The rest of the story is devoted to a mourning ritual, as she smokes one of his cigars, drinks his whiskey and listens to his music under a cold night sky. Tears mix with the visceral experience of the cigar, the whiskey and the cold, her every sense being pounded as she comes to the understanding that the ritual can never let her actually let her say good-bye to him. Her brother is the wave displacing particles, not caring about the effect he's having. In the flip story, Galloway goes big in discussing the origin of the Earth and moon, which is that the Earth collided with a smaller-sized planet, resulting in its remains revolving around Earth after both bodies cooled down. Galloway noted that an astronomer named that body Theia, after the Greek Titan that gave birth to the sun, dawn and earth, but that in so doing, erased her story since the planet was destroyed. "What a bro move", she wryly noted. In this story Galloway once again brought up family, this time in the face of the impending birth of her son. The images depicted the impact and the bodies smoothing over after a long period of time, while her text reflected stories of how her mother raised her, of how blowing a kiss off the moon became a family tradition, and wondering how her son will see the moon. In other words, how will she connect with him on a personal level, and how will she be able to find ways to connect him to missing loved ones, like her brother? Here, she and her son are both waves, spreading out throughout the universe, with an uncertain impact. There's a sense of hope but also trepidation to be found in a story where every page is a fairly detailed space drawing, providing a perfect counterpoint to the way she went small in the other story.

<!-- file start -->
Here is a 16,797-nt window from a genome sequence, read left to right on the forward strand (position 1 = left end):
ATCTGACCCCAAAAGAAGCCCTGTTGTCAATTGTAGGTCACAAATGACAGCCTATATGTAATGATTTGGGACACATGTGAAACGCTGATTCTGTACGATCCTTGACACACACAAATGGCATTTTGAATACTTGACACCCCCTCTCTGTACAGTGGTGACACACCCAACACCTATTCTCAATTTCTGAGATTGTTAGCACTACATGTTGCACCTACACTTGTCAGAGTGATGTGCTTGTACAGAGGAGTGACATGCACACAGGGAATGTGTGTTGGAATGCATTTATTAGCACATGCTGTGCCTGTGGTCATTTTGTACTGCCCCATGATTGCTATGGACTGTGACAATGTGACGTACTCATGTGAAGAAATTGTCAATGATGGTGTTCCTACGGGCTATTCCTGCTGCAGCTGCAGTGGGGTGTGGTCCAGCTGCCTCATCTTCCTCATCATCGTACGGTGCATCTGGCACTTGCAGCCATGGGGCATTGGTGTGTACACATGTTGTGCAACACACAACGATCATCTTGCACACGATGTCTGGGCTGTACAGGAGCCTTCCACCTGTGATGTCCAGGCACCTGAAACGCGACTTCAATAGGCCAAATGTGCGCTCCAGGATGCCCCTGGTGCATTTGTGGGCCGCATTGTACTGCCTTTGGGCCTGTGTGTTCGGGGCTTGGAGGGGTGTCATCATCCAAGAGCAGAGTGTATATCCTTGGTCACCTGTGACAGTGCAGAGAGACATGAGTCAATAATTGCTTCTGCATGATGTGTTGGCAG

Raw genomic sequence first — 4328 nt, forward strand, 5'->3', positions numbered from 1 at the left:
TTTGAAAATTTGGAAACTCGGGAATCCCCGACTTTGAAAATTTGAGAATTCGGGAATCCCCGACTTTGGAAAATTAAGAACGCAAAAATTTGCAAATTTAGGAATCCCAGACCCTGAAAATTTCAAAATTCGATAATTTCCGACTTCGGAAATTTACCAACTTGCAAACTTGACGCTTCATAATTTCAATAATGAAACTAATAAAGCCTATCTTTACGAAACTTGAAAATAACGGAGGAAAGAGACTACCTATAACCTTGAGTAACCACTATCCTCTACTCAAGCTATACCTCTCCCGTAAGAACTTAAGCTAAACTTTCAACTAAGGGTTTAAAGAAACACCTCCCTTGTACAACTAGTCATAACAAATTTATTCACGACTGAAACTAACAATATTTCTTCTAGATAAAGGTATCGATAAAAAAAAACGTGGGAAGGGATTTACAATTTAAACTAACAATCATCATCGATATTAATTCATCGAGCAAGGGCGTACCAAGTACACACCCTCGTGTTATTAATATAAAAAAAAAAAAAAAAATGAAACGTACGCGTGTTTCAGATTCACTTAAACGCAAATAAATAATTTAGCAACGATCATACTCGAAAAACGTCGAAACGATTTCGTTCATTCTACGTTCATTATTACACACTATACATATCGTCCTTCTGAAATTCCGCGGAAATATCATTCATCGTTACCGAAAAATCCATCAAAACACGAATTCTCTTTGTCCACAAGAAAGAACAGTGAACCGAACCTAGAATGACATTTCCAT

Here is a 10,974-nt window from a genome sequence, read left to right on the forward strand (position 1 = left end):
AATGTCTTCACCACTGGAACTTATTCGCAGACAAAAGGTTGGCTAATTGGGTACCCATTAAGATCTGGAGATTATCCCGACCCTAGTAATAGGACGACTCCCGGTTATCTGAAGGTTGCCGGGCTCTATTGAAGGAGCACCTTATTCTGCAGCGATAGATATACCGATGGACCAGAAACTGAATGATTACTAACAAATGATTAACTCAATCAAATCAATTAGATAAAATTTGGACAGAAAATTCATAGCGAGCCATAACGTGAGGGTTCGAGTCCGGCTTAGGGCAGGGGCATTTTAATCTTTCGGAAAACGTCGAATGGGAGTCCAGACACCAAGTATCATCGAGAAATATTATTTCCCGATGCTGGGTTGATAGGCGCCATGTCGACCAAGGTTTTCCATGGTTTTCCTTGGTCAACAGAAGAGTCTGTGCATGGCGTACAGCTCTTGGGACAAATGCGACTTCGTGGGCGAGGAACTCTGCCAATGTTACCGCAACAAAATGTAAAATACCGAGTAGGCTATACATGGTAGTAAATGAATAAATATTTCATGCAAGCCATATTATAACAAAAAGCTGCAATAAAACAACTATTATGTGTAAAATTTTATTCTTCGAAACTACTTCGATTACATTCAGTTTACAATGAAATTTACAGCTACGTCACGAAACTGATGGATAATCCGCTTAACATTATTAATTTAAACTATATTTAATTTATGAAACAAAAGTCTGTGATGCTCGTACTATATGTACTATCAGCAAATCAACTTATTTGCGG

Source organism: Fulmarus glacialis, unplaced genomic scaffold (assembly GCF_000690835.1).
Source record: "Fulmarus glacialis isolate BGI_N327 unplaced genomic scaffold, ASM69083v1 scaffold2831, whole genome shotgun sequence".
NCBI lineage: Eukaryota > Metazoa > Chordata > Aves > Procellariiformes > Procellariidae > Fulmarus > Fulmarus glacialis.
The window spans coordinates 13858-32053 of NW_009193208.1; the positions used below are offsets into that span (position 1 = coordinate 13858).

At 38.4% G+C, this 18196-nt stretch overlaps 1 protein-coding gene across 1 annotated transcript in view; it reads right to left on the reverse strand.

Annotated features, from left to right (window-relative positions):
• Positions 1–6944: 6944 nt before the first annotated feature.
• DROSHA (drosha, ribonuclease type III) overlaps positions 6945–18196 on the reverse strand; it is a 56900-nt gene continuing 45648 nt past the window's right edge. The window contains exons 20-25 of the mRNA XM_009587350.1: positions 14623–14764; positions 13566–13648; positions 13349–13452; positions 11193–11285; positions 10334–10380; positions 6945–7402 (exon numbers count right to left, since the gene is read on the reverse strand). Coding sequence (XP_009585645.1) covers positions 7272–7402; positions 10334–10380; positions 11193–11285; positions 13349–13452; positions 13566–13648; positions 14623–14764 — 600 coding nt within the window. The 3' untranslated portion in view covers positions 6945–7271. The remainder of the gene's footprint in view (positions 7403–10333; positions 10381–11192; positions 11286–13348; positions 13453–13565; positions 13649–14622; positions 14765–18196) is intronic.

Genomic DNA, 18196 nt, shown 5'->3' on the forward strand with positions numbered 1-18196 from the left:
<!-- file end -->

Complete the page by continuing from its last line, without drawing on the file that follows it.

Burrow finds Galloway working in fiction but also drawing from her own experience in some ways. This is an interesting comic because Galloway eschewed a lot of her heavier effects and instead went for a clear-line style in the tradition of Megan Kelso. Indeed, some of the lettering effects, the bulky figure work, and even the faces remind me a lot of Kelso's best comics. Despite those similarities, Galloways' authorial voice is very much her own in this story of a single mother coming home late at night with her infant and settling in, exhausted, into her burrow. There's a flashback to time spent in the jungle as a mycologist and a relationship that started falling apart. Galloway draws parallels between the species she observed as a scientist and the raw animal quality of being a mother taking care of her young like any other species. The mother is depicted as a powerful woman with a body that has some gravitas to it. Galloway is one of the few cartoonists I've ever seen draw a woman's body after pregnancy right: filled out in certain places, scars in others, and constantly coiled like a spring to protect her child.
What makes this mini interesting is the way Galloway captures the near-psychosis that sleep deprivation can induce in a new mother, and in this case it's a poetic hallucination of the jungle and her living room sharing her same space, even as her body merges with the jungle. It's an elegant, extended visual metaphor that fits in with the staccato quality of the mother's narrative voice--almost a chant or a drone about a sense of hyperawareness of one's state, of once again feeling like an animal when her baby is feeding, of the sensation of burrowing like an animal to stay safe in a dangerous forest. Living in a world of limited sleep, being awakened in the middle of the night and being a part of new and incredibly important rituals is all a part of the dreamlike quality of having newborns. In a dream world, so much more is possible.